For most of Bino’s first year with me, I was busying myself with simply building my own cycling fitness. I had been off the saddle for a very long time, and I was essentially playing catch-up.
After a while, though, I started to see some limitations. The 52x28T stock gearing, paired with the small wheels, wasn’t particularly friendly on climbs, and Bino’s folding frame simply lacks the stiffness to lend itself to out-of-saddle efforts. Conversely, while not as important as the low end, the 52x14T top end set a limit of 42 km/h on a flat sprint. While it’s very taxing on both my cardiovascular fitness and Bino’s frame to push to that speed, I was getting to the point where I was maintaining higher cruising and average speeds.
I decided to upgrade the little Dahon into a 10-speed bike – hence turning its “D7” moniker into a “T10.” The heart of the upgrade revolved around a Shimano Tiagra cassette, expanding the total gear range from 14-28T to 12-30T. This added two teeth in both directions, theoretically improving both maximum speed and climbing.
However, Bino was a 7-speed bike based on a screw-on freewheel, and there was simply no way of mounting the new 10-speed cassette without at least replacing the rear hub for one with a proper splined freehub unit. So, apart from all the drivetrain-specific parts, I invested in a new custom wheelset too, as required by the planned upgrade.
Tryon in Makati is more than just a regular haunt of fixed-gear cyclists. The long-lived bike shop is also known for its wheel builders, some of which have achieved urban legend status due to the quality of their work.
It was here that I had the wheels built. I specified a set of LitePro hubs and quick release skewers, silver Newson Sportec 406 mm rims with a deeper rim section, and black Newson Sportec spokes and nipples. Rene, one of the younger mechanics, took all of these components and laced them into a wheelset.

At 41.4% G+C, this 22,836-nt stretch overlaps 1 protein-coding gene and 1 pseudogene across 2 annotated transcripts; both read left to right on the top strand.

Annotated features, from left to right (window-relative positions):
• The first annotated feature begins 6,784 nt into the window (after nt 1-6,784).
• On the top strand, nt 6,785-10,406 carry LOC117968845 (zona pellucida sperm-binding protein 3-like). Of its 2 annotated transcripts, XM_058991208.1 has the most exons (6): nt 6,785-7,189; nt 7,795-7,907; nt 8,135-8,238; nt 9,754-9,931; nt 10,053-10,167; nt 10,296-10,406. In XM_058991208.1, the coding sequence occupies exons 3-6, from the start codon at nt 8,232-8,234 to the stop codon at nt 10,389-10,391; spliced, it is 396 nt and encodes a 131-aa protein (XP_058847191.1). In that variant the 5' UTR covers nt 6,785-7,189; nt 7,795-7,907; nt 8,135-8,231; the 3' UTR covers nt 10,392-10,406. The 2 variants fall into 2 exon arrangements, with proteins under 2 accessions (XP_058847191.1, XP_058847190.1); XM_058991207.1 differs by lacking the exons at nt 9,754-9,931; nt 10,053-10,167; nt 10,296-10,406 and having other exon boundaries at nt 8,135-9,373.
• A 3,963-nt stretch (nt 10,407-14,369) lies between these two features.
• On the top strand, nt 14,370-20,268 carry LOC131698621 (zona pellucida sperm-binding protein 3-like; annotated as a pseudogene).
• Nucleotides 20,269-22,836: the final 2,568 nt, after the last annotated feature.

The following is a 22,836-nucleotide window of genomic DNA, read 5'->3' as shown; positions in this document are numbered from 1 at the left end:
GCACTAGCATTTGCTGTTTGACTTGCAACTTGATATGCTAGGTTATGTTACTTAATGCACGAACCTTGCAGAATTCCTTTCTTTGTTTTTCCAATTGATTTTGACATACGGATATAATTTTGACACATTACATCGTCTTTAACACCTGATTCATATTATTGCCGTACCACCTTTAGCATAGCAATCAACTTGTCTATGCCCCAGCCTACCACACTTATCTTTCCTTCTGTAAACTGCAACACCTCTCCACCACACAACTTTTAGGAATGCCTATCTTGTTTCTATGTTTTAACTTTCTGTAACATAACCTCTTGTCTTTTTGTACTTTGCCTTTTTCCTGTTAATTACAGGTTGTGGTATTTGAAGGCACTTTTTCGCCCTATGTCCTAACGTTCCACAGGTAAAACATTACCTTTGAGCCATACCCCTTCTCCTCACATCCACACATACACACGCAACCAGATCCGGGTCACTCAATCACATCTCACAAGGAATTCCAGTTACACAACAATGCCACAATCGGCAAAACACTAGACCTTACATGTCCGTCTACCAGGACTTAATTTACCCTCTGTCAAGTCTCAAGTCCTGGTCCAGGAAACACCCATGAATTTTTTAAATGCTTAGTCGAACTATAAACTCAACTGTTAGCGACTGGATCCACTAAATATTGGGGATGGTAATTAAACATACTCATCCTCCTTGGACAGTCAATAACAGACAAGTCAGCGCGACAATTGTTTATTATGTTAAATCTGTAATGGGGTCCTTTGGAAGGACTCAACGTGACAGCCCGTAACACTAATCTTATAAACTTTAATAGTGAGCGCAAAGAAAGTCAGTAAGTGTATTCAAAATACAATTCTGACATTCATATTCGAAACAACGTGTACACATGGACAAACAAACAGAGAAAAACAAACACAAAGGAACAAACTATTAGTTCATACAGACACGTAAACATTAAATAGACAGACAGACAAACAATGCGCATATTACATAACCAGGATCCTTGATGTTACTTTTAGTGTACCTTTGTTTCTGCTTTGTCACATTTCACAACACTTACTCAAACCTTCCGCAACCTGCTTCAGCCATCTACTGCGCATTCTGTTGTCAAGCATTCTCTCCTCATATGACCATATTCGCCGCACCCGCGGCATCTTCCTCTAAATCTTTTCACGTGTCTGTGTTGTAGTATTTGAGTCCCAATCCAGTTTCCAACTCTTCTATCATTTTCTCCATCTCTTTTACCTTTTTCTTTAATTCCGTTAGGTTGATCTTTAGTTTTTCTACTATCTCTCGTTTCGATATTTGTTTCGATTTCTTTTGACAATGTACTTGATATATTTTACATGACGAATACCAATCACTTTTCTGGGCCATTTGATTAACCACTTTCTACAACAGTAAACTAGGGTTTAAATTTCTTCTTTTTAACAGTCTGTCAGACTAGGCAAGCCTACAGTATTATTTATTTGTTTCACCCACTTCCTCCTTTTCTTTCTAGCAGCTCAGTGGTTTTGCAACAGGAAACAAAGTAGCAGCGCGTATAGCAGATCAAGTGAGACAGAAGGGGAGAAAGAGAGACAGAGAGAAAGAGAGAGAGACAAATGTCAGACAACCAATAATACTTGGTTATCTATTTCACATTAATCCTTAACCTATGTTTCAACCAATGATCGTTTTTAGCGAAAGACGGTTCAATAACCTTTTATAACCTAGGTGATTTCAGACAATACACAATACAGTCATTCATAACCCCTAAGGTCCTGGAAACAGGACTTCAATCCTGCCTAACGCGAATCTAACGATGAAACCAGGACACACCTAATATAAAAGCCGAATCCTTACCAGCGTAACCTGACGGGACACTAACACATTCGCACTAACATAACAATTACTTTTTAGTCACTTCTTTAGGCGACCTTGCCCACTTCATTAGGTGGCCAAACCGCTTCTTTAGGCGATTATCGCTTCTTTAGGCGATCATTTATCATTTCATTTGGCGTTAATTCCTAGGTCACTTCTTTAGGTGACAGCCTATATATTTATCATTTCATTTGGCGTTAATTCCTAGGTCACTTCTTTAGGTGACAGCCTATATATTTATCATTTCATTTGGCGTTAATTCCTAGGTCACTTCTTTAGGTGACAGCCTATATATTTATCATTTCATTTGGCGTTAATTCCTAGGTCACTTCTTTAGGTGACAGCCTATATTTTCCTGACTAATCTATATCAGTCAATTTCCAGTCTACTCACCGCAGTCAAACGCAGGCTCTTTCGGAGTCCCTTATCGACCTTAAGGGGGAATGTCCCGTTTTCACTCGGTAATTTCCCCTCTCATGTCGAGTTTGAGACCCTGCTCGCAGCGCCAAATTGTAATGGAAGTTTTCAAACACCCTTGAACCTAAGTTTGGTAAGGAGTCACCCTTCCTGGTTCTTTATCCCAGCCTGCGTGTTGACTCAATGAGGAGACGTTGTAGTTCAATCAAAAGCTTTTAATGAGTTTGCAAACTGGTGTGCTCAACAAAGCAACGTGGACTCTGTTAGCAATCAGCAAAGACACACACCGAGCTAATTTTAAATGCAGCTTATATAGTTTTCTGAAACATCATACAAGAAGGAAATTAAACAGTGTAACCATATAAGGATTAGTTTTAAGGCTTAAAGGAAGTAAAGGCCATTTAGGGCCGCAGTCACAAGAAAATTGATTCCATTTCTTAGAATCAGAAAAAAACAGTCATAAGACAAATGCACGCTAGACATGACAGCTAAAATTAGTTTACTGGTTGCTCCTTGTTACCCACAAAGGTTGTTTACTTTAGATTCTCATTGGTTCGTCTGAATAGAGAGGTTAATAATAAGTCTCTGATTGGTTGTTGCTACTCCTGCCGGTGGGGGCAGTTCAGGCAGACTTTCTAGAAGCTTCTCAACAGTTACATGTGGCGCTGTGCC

The only change I requested was to drill out the Presta valve hole for a larger Schrader valve, since Schrader-valve inner tubes for folding bikes are easier to procure here.
With the wheelset built, I can now install the Tiagra CS-4600 10-speed cassette. For this 12-30T unit, most of the cogs are pinned to a central spider or carrier. The only loose parts are the lock ring, the last three cogs (12, 13 and 14T), and a spacer that goes between the 14T and 15T cogs. The two smallest cogs have built-in spacers.
It’s not the lightest cassette around, but it’s got generous range. At the time, this was the widest-range option for Shimano’s 10-speed road bike groupsets. Presently, though, it’s been eclipsed by Tiagra 4700, which offers the option of a whopping 34T max cog.
Next time I will discuss the rest of the rear drivetrain parts – the rear derailleur, shifter and chain.
One thought on “From D7 to T10, part 1: A custom wheelset to fit a better cassette”
As a fellow budget-Dahon upgrader, may I suggest that a custom cassette would have met your needs better, and more cheaply? 2 weeks ago, I too bought a 7-speed with a 14-28 freehweel (10-year-old craigslist Eco 3, in my case), and realized that in hilly Vancouver I needed more range. I now have a 7-speed 11-13-15-18-21-26-34t (31-95″); 309% range, rather than your 250% – without needing a new shifter. I got a new 7-speed freehub wheel at a firesale price, presumably because it’s seen as obsolete – and built my wide-range cassette using spacers & the 5 lower cogs from a 7-spd 11-28, plus the 2 upper cogs from an 8-spd 11-34.
Regarding your ambivalence (in another post) between 406 & 451 wheels: I gather you have not joined the Big Apple cult. I got mine today, and on a 406 rim the 2″ tire just barely fits in the fork; but now I do not have to brace myself for a jolt from every little crack.